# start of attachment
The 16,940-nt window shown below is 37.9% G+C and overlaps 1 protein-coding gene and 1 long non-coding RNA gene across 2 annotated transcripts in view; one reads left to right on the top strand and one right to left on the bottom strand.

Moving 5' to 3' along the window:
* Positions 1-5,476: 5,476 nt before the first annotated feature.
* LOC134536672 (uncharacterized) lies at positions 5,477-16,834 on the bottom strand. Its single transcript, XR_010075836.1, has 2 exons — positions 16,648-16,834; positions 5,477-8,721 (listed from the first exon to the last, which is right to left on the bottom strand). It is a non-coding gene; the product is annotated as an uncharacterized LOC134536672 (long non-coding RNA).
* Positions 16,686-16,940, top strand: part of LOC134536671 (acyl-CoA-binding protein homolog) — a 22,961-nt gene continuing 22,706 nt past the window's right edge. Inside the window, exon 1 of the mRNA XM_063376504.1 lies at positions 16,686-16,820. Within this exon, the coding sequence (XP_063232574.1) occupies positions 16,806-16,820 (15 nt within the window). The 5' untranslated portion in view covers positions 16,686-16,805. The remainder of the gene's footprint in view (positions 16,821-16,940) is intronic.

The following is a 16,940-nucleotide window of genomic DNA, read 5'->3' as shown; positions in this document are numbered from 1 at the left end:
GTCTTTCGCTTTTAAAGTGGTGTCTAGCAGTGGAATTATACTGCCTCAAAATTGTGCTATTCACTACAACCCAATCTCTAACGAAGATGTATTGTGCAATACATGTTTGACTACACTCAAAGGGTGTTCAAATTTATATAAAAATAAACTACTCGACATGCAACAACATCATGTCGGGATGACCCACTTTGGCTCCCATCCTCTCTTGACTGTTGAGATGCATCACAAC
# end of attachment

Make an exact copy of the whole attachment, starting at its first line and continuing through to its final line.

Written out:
The 16,940-nt window shown below is 37.9% G+C and overlaps 1 protein-coding gene and 1 long non-coding RNA gene across 2 annotated transcripts in view; one reads left to right on the top strand and one right to left on the bottom strand.

Moving 5' to 3' along the window:
* Positions 1-5,476: 5,476 nt before the first annotated feature.
* LOC134536672 (uncharacterized) lies at positions 5,477-16,834 on the bottom strand. Its single transcript, XR_010075836.1, has 2 exons — positions 16,648-16,834; positions 5,477-8,721 (listed from the first exon to the last, which is right to left on the bottom strand). It is a non-coding gene; the product is annotated as an uncharacterized LOC134536672 (long non-coding RNA).
* Positions 16,686-16,940, top strand: part of LOC134536671 (acyl-CoA-binding protein homolog) — a 22,961-nt gene continuing 22,706 nt past the window's right edge. Inside the window, exon 1 of the mRNA XM_063376504.1 lies at positions 16,686-16,820. Within this exon, the coding sequence (XP_063232574.1) occupies positions 16,806-16,820 (15 nt within the window). The 5' untranslated portion in view covers positions 16,686-16,805. The remainder of the gene's footprint in view (positions 16,821-16,940) is intronic.

The following is a 16,940-nucleotide window of genomic DNA, read 5'->3' as shown; positions in this document are numbered from 1 at the left end:
GTCTTTCGCTTTTAAAGTGGTGTCTAGCAGTGGAATTATACTGCCTCAAAATTGTGCTATTCACTACAACCCAATCTCTAACGAAGATGTATTGTGCAATACATGTTTGACTACACTCAAAGGGTGTTCAAATTTATATAAAAATAAACTACTCGACATGCAACAACATCATGTCGGGATGACCCACTTTGGCTCCCATCCTCTCTTGACTGTTGAGATGCATCACAAC